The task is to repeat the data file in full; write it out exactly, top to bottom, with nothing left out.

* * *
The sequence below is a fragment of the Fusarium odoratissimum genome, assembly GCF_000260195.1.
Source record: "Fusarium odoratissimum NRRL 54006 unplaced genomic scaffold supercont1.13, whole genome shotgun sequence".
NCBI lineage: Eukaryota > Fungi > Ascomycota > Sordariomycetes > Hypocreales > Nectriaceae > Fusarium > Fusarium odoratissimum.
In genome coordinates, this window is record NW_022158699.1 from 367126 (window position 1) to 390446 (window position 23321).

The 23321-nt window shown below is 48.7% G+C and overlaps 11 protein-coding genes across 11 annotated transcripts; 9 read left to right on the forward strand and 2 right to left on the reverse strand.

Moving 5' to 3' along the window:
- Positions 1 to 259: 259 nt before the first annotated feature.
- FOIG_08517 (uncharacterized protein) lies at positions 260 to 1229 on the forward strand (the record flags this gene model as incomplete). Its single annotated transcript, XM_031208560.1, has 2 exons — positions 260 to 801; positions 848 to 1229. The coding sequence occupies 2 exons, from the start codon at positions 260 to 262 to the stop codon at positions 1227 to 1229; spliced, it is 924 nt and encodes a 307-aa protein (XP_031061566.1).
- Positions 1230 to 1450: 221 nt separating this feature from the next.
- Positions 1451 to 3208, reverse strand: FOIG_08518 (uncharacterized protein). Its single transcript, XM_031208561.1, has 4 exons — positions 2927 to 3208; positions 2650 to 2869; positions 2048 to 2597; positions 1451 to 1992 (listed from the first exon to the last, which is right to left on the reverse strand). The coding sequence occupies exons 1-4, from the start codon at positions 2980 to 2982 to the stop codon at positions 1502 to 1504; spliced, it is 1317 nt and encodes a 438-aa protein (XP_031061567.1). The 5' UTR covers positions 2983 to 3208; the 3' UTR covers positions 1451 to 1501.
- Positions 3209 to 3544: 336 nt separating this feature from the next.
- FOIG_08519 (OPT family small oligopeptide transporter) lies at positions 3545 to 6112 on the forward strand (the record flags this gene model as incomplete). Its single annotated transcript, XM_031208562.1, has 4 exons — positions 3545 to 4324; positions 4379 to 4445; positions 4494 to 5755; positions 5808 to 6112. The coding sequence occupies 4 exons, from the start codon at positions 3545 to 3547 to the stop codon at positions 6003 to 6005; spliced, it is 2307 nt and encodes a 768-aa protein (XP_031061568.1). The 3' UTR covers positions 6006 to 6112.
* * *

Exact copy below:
The sequence below is a fragment of the Fusarium odoratissimum genome, assembly GCF_000260195.1.
Source record: "Fusarium odoratissimum NRRL 54006 unplaced genomic scaffold supercont1.13, whole genome shotgun sequence".
NCBI lineage: Eukaryota > Fungi > Ascomycota > Sordariomycetes > Hypocreales > Nectriaceae > Fusarium > Fusarium odoratissimum.
In genome coordinates, this window is record NW_022158699.1 from 367126 (window position 1) to 390446 (window position 23321).

The 23321-nt window shown below is 48.7% G+C and overlaps 11 protein-coding genes across 11 annotated transcripts; 9 read left to right on the forward strand and 2 right to left on the reverse strand.

Moving 5' to 3' along the window:
- Positions 1 to 259: 259 nt before the first annotated feature.
- FOIG_08517 (uncharacterized protein) lies at positions 260 to 1229 on the forward strand (the record flags this gene model as incomplete). Its single annotated transcript, XM_031208560.1, has 2 exons — positions 260 to 801; positions 848 to 1229. The coding sequence occupies 2 exons, from the start codon at positions 260 to 262 to the stop codon at positions 1227 to 1229; spliced, it is 924 nt and encodes a 307-aa protein (XP_031061566.1).
- Positions 1230 to 1450: 221 nt separating this feature from the next.
- Positions 1451 to 3208, reverse strand: FOIG_08518 (uncharacterized protein). Its single transcript, XM_031208561.1, has 4 exons — positions 2927 to 3208; positions 2650 to 2869; positions 2048 to 2597; positions 1451 to 1992 (listed from the first exon to the last, which is right to left on the reverse strand). The coding sequence occupies exons 1-4, from the start codon at positions 2980 to 2982 to the stop codon at positions 1502 to 1504; spliced, it is 1317 nt and encodes a 438-aa protein (XP_031061567.1). The 5' UTR covers positions 2983 to 3208; the 3' UTR covers positions 1451 to 1501.
- Positions 3209 to 3544: 336 nt separating this feature from the next.
- FOIG_08519 (OPT family small oligopeptide transporter) lies at positions 3545 to 6112 on the forward strand (the record flags this gene model as incomplete). Its single annotated transcript, XM_031208562.1, has 4 exons — positions 3545 to 4324; positions 4379 to 4445; positions 4494 to 5755; positions 5808 to 6112. The coding sequence occupies 4 exons, from the start codon at positions 3545 to 3547 to the stop codon at positions 6003 to 6005; spliced, it is 2307 nt and encodes a 768-aa protein (XP_031061568.1). The 3' UTR covers positions 6006 to 6112.